Moreover, much of the time it is the couriers instead of the masterminds who are being caught and sentenced to death for drug trafficking. Couriers are often poor, young, come from dysfunctional families, or have lower levels of educational attainment. According to the Global Commission on Drug Policy in 2011, the majority of arrests are of “low-ranking ‘little fish’ in the drug market” who are “most visible and easy to catch, and do not have the means to pay their way out of trouble.” Singapore’s Minister of Law, K. Shanmugam was revealing when he said that if the courier is exempted from death penalty, drug barons will “think the signal is that young and vulnerable traffickers will be spared and can be used as drug mules.”

This has two implications. First, the death penalty is ineffective in reducing drug trafficking as capturing couriers has “no impact on the scale or profitability of the (drug) market.” Also, by putting to death those from mostly vulnerable groups who are exploited by drug traffickers, this policy is highly inequitable, raising serious human rights issues.

While the legal reforms have enabled traffickers to escape death if they can prove that they are only a drug courier, practitioners in Singapore including M. Ravi have criticized the law for being unclear and vague. Prominent criminal lawyer Subhas Anandan also told Al Jazeera that it would be difficult to determine possession. “A person can only tell you so much, like who passed him the drugs. But the moment he is arrested and that third party disappears, how will that be satisfactory to anyone?”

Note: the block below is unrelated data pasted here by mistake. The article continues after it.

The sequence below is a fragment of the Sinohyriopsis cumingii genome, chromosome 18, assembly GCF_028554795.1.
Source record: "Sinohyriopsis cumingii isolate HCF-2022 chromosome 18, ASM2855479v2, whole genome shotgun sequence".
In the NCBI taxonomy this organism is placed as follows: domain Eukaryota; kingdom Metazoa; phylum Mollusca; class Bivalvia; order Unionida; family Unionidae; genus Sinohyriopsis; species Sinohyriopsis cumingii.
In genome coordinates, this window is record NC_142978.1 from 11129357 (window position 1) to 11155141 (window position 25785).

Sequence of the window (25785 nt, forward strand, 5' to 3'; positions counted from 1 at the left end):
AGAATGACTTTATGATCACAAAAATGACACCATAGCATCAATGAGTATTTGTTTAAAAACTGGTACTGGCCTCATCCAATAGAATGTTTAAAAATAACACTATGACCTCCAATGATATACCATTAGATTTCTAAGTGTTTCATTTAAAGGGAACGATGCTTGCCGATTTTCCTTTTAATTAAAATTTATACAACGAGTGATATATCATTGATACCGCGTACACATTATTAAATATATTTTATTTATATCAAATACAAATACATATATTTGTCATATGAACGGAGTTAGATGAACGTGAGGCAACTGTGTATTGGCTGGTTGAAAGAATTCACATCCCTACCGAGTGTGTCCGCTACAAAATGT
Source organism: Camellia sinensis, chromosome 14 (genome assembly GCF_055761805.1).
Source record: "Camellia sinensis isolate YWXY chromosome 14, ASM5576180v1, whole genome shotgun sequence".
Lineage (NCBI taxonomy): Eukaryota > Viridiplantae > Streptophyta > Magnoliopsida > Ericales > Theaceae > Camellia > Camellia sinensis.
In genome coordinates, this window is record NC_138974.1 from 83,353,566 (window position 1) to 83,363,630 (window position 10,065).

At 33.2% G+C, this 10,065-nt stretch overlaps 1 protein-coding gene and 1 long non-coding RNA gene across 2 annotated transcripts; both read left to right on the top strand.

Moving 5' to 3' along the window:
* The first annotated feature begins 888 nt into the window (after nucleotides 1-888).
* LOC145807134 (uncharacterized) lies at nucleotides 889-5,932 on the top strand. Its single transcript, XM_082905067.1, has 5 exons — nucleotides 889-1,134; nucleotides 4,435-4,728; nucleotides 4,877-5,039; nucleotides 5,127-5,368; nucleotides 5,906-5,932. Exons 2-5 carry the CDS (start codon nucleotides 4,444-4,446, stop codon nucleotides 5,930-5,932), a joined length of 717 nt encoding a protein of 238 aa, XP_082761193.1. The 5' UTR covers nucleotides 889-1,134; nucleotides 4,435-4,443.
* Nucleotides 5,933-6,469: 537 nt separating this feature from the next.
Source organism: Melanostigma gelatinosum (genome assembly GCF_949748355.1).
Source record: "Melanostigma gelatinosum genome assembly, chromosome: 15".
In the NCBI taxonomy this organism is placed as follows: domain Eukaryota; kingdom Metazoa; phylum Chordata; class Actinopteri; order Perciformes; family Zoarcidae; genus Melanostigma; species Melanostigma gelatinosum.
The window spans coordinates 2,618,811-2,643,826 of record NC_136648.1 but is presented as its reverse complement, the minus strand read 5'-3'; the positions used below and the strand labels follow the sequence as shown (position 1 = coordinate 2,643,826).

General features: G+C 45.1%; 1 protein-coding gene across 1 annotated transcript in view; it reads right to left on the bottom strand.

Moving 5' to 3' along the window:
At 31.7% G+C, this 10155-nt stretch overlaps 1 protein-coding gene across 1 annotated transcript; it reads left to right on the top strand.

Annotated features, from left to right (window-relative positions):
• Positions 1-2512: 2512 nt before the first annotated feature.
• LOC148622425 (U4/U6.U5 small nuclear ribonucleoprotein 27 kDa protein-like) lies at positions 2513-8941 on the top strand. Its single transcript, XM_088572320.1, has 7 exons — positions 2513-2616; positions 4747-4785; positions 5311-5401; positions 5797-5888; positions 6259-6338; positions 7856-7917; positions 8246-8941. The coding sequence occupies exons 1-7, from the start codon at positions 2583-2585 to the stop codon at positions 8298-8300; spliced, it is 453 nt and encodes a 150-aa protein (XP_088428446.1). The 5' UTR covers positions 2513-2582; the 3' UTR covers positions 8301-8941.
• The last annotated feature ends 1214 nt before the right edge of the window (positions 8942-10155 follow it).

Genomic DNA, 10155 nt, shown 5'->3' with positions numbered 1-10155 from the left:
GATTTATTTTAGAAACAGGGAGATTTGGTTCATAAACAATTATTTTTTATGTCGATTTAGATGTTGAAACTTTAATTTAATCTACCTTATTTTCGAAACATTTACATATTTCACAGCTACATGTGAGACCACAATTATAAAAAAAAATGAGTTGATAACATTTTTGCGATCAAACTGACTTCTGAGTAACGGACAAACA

International human rights activists have criticized the use of the death penalty in Singapore to be an “ultimate denial of human rights,” in conflict with Article 3 of the Universal Declaration of Human Rights. In response, the government has defended its stance on capital punishment by stating that there was “no international consensus on abolition of the death penalty” and even the International Covenant on Civil and Political Rights provides that the death sentence “may be imposed only for the most serious crimes.”

In 1984, however, the United Nations General Assembly limited the threshold of “most serious crimes” to those “with lethal or other extremely grave consequences.” In recent years, clear guidance has emerged from international human rights bodies and other parties within the UN system, including the UN Human Rights Committee (2005) and UN Office on Drugs and Crime (2010), that drug crimes do not meet the threshold of “most serious crimes.” Thus, executions solely for drug-related offences are not in accord with current international standards.

The Global Commission on Drug Policy has increasingly favored drug policy reforms such as decriminalization and treating addiction as a public health issue. Yet, Singapore and many ASEAN countries continue to insist on the death penalty for narcotic offences. With evidence mounting that a new approach is needed, will Singapore now consider following other nations that have successfully reduced drug use and related crimes without having to resort to the taking of life?

Jeraldine Phneah is currently reading Communications and Public Policy & Global Affairs at the Nanyang Technological University. She was previously a trainee local correspondent at The Standard in Hong Kong.